time for every little thing

The highest part of our season is upon us.  The B&B is bustling with activity:  people are tasting wine while watching the tractors carry loads of grapes to be pressed, we've been holding water color lessons and pottery lessons and Italian lessons, laughing and philosophizing.

Guests become friends and we hug them before the drive away.  They come from Switzerland and Germany and Denmark and the USA and every other imaginable place.   The days fly by, starting early and ending late. I am collapsing into bed, mountains of laundry behind me and loaves of unbaked bread in front of me.  It's the same every year.

I dream of the pots I want to be making but can't right now, making mental notes of things to try when the days get colder and wood fills the stoves.

I took to my studio this week, at a time when I could least afford to, and put together some glazes for pieces I had made earlier in the month.  The results were successful, and they inspired me to keep going, keep trying.

My color world is becoming larger and my ideas more fanciful.  I write and write in my journal, making sure I record the chemical formulations I used to get that olive, that yellow, that raspberry.  My knee jerk is to wedge some clay and get busy throwing pots, to maximize the creative energy I feel just looking at these glazes.

But I stop myself.  I stop myself because I know that on Tuesday next week, I teach a three hour cooking class and that Micha does an all day wine tour.  I stop myself because there are peaches to roast and tomatoes to be grilled under fried eggs.  I stop myself because I realize that if I get a tickle in the back of my throat right now from over working myself I won't have the luxury of laying in bed and relaxing.  We're booked solid through September and a good part of October.  I want to be present for those guests.  And God knows I can't be present if my head's really in my pottery studio, secretly calculating how much chrome oxide will cause that rich olive green to lighten just a touch.  To do a set of green on green plates, maybe.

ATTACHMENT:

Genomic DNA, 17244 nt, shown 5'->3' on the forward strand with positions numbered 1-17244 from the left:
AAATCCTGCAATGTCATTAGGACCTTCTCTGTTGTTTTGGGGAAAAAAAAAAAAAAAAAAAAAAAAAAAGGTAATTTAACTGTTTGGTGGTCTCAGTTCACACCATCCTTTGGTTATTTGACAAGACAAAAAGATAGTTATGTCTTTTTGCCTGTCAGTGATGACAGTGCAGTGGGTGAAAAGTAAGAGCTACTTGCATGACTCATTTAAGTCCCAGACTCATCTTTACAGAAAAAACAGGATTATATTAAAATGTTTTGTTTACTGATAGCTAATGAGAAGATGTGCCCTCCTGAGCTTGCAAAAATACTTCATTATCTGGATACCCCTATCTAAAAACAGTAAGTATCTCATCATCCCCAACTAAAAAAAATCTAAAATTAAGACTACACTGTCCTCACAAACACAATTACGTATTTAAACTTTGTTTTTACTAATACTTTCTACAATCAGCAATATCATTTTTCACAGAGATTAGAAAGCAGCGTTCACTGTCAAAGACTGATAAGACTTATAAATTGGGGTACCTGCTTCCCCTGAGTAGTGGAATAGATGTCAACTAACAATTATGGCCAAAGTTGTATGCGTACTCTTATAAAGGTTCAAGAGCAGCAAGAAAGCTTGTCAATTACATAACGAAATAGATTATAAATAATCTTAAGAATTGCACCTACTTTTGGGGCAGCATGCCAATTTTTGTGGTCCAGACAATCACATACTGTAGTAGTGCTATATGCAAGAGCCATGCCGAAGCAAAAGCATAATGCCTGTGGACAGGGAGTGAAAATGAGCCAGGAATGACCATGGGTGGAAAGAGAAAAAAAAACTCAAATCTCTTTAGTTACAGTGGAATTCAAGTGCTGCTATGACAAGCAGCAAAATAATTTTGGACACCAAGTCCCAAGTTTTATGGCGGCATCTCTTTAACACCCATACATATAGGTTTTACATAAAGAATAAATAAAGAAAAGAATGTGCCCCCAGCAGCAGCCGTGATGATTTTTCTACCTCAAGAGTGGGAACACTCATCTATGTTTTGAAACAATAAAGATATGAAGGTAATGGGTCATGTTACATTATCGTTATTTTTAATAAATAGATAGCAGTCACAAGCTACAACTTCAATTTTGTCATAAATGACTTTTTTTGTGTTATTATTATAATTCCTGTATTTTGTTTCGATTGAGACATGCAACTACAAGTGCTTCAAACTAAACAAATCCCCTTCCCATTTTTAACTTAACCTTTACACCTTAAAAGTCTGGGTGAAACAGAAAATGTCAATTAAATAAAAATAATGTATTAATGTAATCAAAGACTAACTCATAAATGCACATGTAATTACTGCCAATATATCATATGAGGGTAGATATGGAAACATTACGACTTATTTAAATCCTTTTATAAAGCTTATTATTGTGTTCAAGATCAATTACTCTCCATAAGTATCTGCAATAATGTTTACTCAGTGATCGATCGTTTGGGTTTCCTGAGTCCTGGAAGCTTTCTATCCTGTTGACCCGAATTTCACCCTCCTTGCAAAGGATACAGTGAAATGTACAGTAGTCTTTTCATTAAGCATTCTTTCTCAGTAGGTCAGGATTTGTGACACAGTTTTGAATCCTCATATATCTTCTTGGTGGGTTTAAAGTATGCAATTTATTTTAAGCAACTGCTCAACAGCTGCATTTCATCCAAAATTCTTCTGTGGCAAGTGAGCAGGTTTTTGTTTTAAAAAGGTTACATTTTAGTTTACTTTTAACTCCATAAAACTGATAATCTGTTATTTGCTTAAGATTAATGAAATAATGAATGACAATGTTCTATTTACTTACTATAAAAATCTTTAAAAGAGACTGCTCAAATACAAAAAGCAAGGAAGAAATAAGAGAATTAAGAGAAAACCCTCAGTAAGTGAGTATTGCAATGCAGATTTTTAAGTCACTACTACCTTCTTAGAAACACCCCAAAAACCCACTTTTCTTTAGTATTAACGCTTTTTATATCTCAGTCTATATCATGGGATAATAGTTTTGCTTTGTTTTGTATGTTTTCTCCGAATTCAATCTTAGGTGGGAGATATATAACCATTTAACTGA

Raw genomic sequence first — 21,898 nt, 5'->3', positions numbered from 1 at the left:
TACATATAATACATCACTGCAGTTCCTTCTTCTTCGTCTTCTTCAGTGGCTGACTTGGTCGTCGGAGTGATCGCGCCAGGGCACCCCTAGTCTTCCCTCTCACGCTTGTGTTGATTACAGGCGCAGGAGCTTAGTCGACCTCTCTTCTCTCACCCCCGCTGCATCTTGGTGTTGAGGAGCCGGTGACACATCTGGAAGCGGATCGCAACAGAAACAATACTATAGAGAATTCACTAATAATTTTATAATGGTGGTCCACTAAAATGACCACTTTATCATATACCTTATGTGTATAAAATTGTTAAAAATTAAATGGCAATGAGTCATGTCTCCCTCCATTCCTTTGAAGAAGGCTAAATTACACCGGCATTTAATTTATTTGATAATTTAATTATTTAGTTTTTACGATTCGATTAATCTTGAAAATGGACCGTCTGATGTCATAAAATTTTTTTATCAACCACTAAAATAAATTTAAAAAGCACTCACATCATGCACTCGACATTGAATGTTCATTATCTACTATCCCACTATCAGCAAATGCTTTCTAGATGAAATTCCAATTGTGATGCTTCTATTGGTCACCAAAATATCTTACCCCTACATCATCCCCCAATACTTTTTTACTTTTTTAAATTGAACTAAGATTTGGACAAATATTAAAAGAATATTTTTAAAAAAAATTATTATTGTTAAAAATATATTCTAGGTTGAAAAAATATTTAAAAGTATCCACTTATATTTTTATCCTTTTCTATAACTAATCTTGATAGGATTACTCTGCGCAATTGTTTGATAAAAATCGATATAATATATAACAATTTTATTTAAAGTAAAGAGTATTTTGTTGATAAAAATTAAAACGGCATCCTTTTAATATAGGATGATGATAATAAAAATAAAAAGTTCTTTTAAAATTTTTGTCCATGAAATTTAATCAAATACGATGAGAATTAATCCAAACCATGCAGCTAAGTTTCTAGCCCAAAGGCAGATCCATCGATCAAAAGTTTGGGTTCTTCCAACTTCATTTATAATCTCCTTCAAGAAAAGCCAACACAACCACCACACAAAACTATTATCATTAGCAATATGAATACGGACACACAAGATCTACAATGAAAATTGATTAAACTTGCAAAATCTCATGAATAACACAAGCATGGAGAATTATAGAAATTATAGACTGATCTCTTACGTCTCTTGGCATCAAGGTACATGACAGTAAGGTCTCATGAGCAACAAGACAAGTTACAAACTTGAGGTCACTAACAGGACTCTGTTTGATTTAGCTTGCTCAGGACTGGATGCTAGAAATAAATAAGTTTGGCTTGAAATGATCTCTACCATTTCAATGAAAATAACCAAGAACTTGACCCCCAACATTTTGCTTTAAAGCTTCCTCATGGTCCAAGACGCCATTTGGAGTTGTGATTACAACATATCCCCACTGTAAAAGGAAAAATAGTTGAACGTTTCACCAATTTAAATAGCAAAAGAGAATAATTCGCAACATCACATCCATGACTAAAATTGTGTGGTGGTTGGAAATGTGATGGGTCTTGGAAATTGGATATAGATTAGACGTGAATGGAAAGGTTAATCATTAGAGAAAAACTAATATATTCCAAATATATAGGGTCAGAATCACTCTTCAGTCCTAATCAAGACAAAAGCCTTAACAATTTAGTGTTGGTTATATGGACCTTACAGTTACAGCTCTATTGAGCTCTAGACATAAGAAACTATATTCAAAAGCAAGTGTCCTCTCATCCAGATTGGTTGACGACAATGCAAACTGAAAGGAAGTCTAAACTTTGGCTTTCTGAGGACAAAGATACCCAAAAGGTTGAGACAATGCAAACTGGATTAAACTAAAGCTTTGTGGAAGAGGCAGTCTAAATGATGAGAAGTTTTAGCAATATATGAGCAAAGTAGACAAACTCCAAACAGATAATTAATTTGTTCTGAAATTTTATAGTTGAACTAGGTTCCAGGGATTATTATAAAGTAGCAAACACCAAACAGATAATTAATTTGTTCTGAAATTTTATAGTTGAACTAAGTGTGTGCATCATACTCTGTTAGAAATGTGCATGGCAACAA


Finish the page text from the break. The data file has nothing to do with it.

I closed the door on my studio for now, on this first day of September, and know that it's ok to not create pots until the season is finished.  I fully accept that simplification and mindfulness is far more important that scattered, frenetic creativity at times.  I cannot do it all simultaneously.  I can wait with some activities and do the other important things in my life justice in the process.

The thought of this, that there is a time for everything, gives me a sense of both peace and freedom.  I don't need to get tied up in trying to do too many things at once.  If I do, I won't do any of them well.  This way, by letting go, even of something that I enjoy, I free up time for rest, relaxation, and regrouping when our house has a constant stream of visitors. There is nothing more important right now than being present and feeling well.  In fact, there's never anything more important than being present and feeling well!

I wish all of you peace in your decisions.  One thing at a time.

I am going to close with a picture of the most beautiful flower ever.  Can you believe that this is a caper plant?  This is what a caper bud looks like when it's allowed to blossom.  Makes me never want to eat a caper again, that all the buds can bloom and be this beautiful (well then again, maybe not...I do love capers! ).